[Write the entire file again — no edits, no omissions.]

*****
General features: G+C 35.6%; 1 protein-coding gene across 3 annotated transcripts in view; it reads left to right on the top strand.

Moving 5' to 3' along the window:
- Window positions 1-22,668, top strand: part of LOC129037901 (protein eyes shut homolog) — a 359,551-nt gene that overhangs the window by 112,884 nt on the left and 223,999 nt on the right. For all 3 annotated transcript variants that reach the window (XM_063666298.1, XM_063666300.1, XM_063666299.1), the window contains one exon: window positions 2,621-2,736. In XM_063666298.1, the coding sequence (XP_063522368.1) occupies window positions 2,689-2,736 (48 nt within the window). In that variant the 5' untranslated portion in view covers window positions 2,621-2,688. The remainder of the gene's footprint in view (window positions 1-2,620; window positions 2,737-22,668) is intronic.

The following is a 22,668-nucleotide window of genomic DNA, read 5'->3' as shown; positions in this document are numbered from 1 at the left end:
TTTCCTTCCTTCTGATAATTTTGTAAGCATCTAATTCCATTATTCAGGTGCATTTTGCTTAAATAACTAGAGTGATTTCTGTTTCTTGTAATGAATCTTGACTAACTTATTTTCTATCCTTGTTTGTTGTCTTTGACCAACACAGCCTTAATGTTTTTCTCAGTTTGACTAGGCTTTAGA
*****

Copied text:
General features: G+C 35.6%; 1 protein-coding gene across 3 annotated transcripts in view; it reads left to right on the top strand.

Moving 5' to 3' along the window:
- Window positions 1-22,668, top strand: part of LOC129037901 (protein eyes shut homolog) — a 359,551-nt gene that overhangs the window by 112,884 nt on the left and 223,999 nt on the right. For all 3 annotated transcript variants that reach the window (XM_063666298.1, XM_063666300.1, XM_063666299.1), the window contains one exon: window positions 2,621-2,736. In XM_063666298.1, the coding sequence (XP_063522368.1) occupies window positions 2,689-2,736 (48 nt within the window). In that variant the 5' untranslated portion in view covers window positions 2,621-2,688. The remainder of the gene's footprint in view (window positions 1-2,620; window positions 2,737-22,668) is intronic.

The following is a 22,668-nucleotide window of genomic DNA, read 5'->3' as shown; positions in this document are numbered from 1 at the left end:
TTTCCTTCCTTCTGATAATTTTGTAAGCATCTAATTCCATTATTCAGGTGCATTTTGCTTAAATAACTAGAGTGATTTCTGTTTCTTGTAATGAATCTTGACTAACTTATTTTCTATCCTTGTTTGTTGTCTTTGACCAACACAGCCTTAATGTTTTTCTCAGTTTGACTAGGCTTTAGA